30 September 2015

The Global #NutritionReport Roadshow Begins!

Another year, another round of launches for the Global Nutrition Report.  Why do we do it? Is it some suppressed desire to be doing a world tour with a band?  An attempt to rack up air miles?  Supporting a double life as a hotel inspector?
No, it just seems the best way to communicate the gravity and nuance of the malnutrition situation in a given context and to give added impetus to those who are trying to find solutions.

Showing up equals engagement.  And engagement is essential because the IEG wants the report to be an intervention.
Last year the most media attention and the greatest impact of the report was around the launches.

The launches in the US were geared to lead into SDG week, COP21 in Paris and Davos in early 2016. For the SDG summit the idea was to help keep nutrition in the forefront of those who are negotiating the final indicators for the goals and targets.  For the COP the idea is to get nutrition into some side events to begin building momentum for greater linking of climate modelling to nutrition and greater climate proofing of nutrition interventions. For Davos the idea is to promote dialogue on the role of business and nutrition: not just talking past each other but talking to each other. 
It’s too early to tell if the launches helped with these aims, we will track, but the immediate goal of creating a buzz within the nutrition community and introducing them to the substance of the GNR the events worked well.  Both were full houses of about 160 people.  Both had high level panels.  The DC event worked better because we linked the panel discussion more explicitly to the Report by asking the panelists “what is your favourite number from the report and why?”

The NY event put the panel first in an attempt at scene setting and, while very interesting, was not sufficiently linked to the Report itself.  We will learn from that.
In NY David Miliband was passionate about nutrition and conflict, refugees and internally displaced people.  He pointed out the lack of focus on conflict and nutrition in the report and this is definitely something to consider for future reports.  We will have to see what the Global Hunger Index report –on conflict and hunger--in October 2015 produces.  Joy Phumaphi talked about the importance of country ownership of targets and the fine balance between prodding and embarrassing governments with scorecards.  Graca Machel talked about the centrality of nutrition for central development.  Ertharin Cousin talked about the extensive existing role of business in nutrition and called for more effort in working out the contexts, problems, age groups and products where they might make a positive contribution.  Health Minister Moeloek conveyed the complexity of having to deal with the double burden of nutrition in Indonesia.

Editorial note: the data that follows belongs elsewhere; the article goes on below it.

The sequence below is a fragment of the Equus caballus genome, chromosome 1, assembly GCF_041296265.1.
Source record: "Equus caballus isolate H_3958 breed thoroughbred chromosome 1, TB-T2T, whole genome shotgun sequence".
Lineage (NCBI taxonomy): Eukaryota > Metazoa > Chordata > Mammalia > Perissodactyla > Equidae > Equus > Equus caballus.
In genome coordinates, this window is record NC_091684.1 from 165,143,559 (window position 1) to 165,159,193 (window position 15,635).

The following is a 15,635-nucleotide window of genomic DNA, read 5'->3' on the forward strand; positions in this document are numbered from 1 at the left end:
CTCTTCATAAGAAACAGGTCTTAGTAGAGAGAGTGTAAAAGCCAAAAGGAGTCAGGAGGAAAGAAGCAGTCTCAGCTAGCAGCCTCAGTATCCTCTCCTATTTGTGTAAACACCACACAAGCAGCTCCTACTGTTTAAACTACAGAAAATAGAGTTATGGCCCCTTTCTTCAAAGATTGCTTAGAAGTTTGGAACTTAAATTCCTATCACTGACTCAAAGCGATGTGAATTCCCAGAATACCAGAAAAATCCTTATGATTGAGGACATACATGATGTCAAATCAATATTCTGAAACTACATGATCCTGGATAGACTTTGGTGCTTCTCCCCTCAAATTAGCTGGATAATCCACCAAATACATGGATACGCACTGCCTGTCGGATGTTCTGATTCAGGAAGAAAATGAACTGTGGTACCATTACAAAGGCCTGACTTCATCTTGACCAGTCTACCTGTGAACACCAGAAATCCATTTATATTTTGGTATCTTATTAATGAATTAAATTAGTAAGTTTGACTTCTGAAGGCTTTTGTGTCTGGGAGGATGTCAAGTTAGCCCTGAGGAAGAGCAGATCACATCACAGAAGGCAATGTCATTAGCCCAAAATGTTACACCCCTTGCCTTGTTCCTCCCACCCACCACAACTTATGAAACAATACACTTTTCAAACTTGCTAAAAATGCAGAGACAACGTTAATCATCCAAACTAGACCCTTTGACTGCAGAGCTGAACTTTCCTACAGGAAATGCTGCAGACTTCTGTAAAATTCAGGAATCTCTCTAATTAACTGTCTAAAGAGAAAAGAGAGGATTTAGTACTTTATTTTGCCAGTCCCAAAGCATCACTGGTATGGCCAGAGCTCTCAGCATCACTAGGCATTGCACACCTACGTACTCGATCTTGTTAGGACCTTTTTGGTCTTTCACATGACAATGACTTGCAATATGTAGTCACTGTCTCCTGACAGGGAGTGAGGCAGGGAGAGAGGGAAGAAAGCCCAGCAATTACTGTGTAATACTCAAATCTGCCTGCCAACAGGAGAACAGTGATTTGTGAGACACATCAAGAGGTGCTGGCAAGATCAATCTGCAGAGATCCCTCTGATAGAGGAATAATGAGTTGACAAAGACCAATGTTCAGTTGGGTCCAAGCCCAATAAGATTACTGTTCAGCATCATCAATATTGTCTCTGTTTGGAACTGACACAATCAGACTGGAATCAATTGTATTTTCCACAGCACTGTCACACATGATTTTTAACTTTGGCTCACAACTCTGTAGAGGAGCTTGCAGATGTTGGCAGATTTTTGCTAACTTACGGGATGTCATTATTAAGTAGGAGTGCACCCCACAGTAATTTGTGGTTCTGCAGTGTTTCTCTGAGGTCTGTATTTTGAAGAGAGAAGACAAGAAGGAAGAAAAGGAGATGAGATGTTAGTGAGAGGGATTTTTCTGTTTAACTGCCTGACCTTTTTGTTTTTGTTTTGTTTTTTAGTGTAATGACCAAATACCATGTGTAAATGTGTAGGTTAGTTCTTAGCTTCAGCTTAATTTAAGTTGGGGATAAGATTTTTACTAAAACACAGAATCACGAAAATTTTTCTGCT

The DC event was punchier, perhaps because it was shorter, but also because, as noted above, it had a panel explicitly linked to the report.  Rob Bertram from USAID Food Security Bureau stressed the potential of differently designed agriculture for nutrition.  His favourite number was the large increase in the number of countries, 39--up from 24 last year--that were on course for the WHA stunting target.  Sanjeev Gupta from the IMF was interested in the 16 to 1 economic returns, wondered why that ratio was not more persuasive to Ministers of Finance and was going to look into whether public expenditure reviews could more routinely include nutrition.  Asma Lateef from Bread for the World Institute said her favorite number was 2: SDG 2 on Food and Nutrition, (an achievement to be celebrated), 2 nutrition indicators and 2 months left to get more indicators included.  Clever.  She urged us to get behind the Road to Rio call to spend money better on nutrition, but also for governments and donors to choose to allocate more to nutrition.  

Mike Jacobson from the Centre for Science in the Public Interest told us the scariest number was the 1 in 12 globally suffering from diabetes and told us about the giant threat of big soda moving from the US to the rest of the world as soda consumption declines in America.  He likened it to tobacco companies strategies and feared for populations yet to be subjected to the full blast of soda advertising. Steve Jaffee from the World Bank was interested in the obesity stats (only Nauru, pop 11,000, managed to reduce obesity rates, and then only just) and environmental links between climate, agriculture and nutrition.
The panel facilitators in NY (Leith Greenslade) and DC (Augustin Flory) and my co-presenters Corinna Hawkes and Emorn Udomkesmalee in their different ways did a great job of bringing the calls to action in the report to life for the various audiences. 

As usual it remains a privilege and an energizer to summarise the work of so many great authors and contributors to the report, 70 authors and well over 100 reviewers. 
We now take the report to Africa, South and South East Asia.  We would like to see some Latin America launches too.

If you want to undertake a GNR launch (and they can be small in numbers of audience) then please do contact globalnutritionreport@ids.ac.uk

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